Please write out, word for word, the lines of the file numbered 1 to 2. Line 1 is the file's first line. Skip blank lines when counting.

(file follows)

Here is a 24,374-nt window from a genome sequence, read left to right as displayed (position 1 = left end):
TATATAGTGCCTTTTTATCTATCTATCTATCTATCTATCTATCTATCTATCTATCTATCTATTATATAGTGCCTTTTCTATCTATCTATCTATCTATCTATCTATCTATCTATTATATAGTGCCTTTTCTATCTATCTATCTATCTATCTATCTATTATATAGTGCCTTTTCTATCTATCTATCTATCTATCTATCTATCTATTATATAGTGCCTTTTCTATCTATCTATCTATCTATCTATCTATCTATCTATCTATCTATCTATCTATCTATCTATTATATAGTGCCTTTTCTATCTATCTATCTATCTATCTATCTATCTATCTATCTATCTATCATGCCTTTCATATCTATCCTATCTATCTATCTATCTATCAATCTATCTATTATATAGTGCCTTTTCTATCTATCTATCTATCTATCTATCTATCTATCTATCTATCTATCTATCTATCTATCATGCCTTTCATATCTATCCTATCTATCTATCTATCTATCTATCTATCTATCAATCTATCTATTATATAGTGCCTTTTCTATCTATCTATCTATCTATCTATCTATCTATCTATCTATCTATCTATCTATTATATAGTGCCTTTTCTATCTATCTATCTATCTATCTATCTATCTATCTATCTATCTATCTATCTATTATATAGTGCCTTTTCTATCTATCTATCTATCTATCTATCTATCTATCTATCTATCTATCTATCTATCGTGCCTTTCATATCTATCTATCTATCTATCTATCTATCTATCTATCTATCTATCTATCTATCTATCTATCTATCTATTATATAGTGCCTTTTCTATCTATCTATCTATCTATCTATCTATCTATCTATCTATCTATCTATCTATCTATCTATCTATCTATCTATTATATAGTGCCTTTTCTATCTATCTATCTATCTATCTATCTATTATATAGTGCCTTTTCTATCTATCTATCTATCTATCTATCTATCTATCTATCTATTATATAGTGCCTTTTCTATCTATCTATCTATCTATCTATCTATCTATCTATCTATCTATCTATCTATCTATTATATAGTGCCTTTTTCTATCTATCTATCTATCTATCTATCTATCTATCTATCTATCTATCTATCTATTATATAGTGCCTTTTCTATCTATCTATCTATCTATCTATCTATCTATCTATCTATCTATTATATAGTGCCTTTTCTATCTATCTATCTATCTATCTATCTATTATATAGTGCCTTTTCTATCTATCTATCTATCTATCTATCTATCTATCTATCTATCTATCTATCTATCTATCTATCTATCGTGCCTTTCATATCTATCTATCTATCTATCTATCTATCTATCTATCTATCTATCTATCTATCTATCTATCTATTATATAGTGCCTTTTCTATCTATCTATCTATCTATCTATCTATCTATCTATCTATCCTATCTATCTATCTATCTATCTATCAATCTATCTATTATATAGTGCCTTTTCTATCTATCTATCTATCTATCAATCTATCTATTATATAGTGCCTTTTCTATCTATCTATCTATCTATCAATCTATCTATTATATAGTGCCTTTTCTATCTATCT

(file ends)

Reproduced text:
Here is a 24,374-nt window from a genome sequence, read left to right as displayed (position 1 = left end):
TATATAGTGCCTTTTTATCTATCTATCTATCTATCTATCTATCTATCTATCTATCTATCTATTATATAGTGCCTTTTCTATCTATCTATCTATCTATCTATCTATCTATCTATTATATAGTGCCTTTTCTATCTATCTATCTATCTATCTATCTATTATATAGTGCCTTTTCTATCTATCTATCTATCTATCTATCTATCTATTATATAGTGCCTTTTCTATCTATCTATCTATCTATCTATCTATCTATCTATCTATCTATCTATCTATCTATCTATTATATAGTGCCTTTTCTATCTATCTATCTATCTATCTATCTATCTATCTATCTATCTATCATGCCTTTCATATCTATCCTATCTATCTATCTATCTATCAATCTATCTATTATATAGTGCCTTTTCTATCTATCTATCTATCTATCTATCTATCTATCTATCTATCTATCTATCTATCTATCATGCCTTTCATATCTATCCTATCTATCTATCTATCTATCTATCTATCTATCAATCTATCTATTATATAGTGCCTTTTCTATCTATCTATCTATCTATCTATCTATCTATCTATCTATCTATCTATCTATTATATAGTGCCTTTTCTATCTATCTATCTATCTATCTATCTATCTATCTATCTATCTATCTATCTATTATATAGTGCCTTTTCTATCTATCTATCTATCTATCTATCTATCTATCTATCTATCTATCTATCTATCGTGCCTTTCATATCTATCTATCTATCTATCTATCTATCTATCTATCTATCTATCTATCTATCTATCTATCTATCTATTATATAGTGCCTTTTCTATCTATCTATCTATCTATCTATCTATCTATCTATCTATCTATCTATCTATCTATCTATCTATCTATCTATTATATAGTGCCTTTTCTATCTATCTATCTATCTATCTATCTATTATATAGTGCCTTTTCTATCTATCTATCTATCTATCTATCTATCTATCTATCTATTATATAGTGCCTTTTCTATCTATCTATCTATCTATCTATCTATCTATCTATCTATCTATCTATCTATCTATTATATAGTGCCTTTTTCTATCTATCTATCTATCTATCTATCTATCTATCTATCTATCTATCTATCTATTATATAGTGCCTTTTCTATCTATCTATCTATCTATCTATCTATCTATCTATCTATCTATTATATAGTGCCTTTTCTATCTATCTATCTATCTATCTATCTATTATATAGTGCCTTTTCTATCTATCTATCTATCTATCTATCTATCTATCTATCTATCTATCTATCTATCTATCTATCTATCGTGCCTTTCATATCTATCTATCTATCTATCTATCTATCTATCTATCTATCTATCTATCTATCTATCTATCTATTATATAGTGCCTTTTCTATCTATCTATCTATCTATCTATCTATCTATCTATCTATCCTATCTATCTATCTATCTATCTATCAATCTATCTATTATATAGTGCCTTTTCTATCTATCTATCTATCTATCAATCTATCTATTATATAGTGCCTTTTCTATCTATCTATCTATCTATCAATCTATCTATTATATAGTGCCTTTTCTATCTATCT